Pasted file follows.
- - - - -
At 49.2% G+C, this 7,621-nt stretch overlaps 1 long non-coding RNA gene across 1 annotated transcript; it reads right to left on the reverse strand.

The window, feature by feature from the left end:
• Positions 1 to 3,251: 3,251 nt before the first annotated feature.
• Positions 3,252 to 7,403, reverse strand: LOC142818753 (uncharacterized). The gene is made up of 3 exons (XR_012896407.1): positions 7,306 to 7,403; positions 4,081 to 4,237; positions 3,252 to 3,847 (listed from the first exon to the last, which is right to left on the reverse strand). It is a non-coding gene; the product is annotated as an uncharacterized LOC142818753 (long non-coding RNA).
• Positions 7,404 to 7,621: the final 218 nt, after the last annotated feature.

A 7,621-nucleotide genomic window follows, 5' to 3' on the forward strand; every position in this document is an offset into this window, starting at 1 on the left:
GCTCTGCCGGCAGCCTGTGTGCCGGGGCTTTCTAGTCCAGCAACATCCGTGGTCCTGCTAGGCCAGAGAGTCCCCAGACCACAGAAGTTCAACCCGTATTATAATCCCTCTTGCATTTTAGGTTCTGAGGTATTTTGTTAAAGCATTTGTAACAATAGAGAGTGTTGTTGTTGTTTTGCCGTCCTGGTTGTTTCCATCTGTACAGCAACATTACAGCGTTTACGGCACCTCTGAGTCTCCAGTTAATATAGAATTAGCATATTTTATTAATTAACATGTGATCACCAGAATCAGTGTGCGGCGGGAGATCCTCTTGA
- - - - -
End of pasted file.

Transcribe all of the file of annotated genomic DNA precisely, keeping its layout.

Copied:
At 49.2% G+C, this 7,621-nt stretch overlaps 1 long non-coding RNA gene across 1 annotated transcript; it reads right to left on the reverse strand.

The window, feature by feature from the left end:
• Positions 1 to 3,251: 3,251 nt before the first annotated feature.
• Positions 3,252 to 7,403, reverse strand: LOC142818753 (uncharacterized). The gene is made up of 3 exons (XR_012896407.1): positions 7,306 to 7,403; positions 4,081 to 4,237; positions 3,252 to 3,847 (listed from the first exon to the last, which is right to left on the reverse strand). It is a non-coding gene; the product is annotated as an uncharacterized LOC142818753 (long non-coding RNA).
• Positions 7,404 to 7,621: the final 218 nt, after the last annotated feature.

A 7,621-nucleotide genomic window follows, 5' to 3' on the forward strand; every position in this document is an offset into this window, starting at 1 on the left:
GCTCTGCCGGCAGCCTGTGTGCCGGGGCTTTCTAGTCCAGCAACATCCGTGGTCCTGCTAGGCCAGAGAGTCCCCAGACCACAGAAGTTCAACCCGTATTATAATCCCTCTTGCATTTTAGGTTCTGAGGTATTTTGTTAAAGCATTTGTAACAATAGAGAGTGTTGTTGTTGTTTTGCCGTCCTGGTTGTTTCCATCTGTACAGCAACATTACAGCGTTTACGGCACCTCTGAGTCTCCAGTTAATATAGAATTAGCATATTTTATTAATTAACATGTGATCACCAGAATCAGTGTGCGGCGGGAGATCCTCTTGA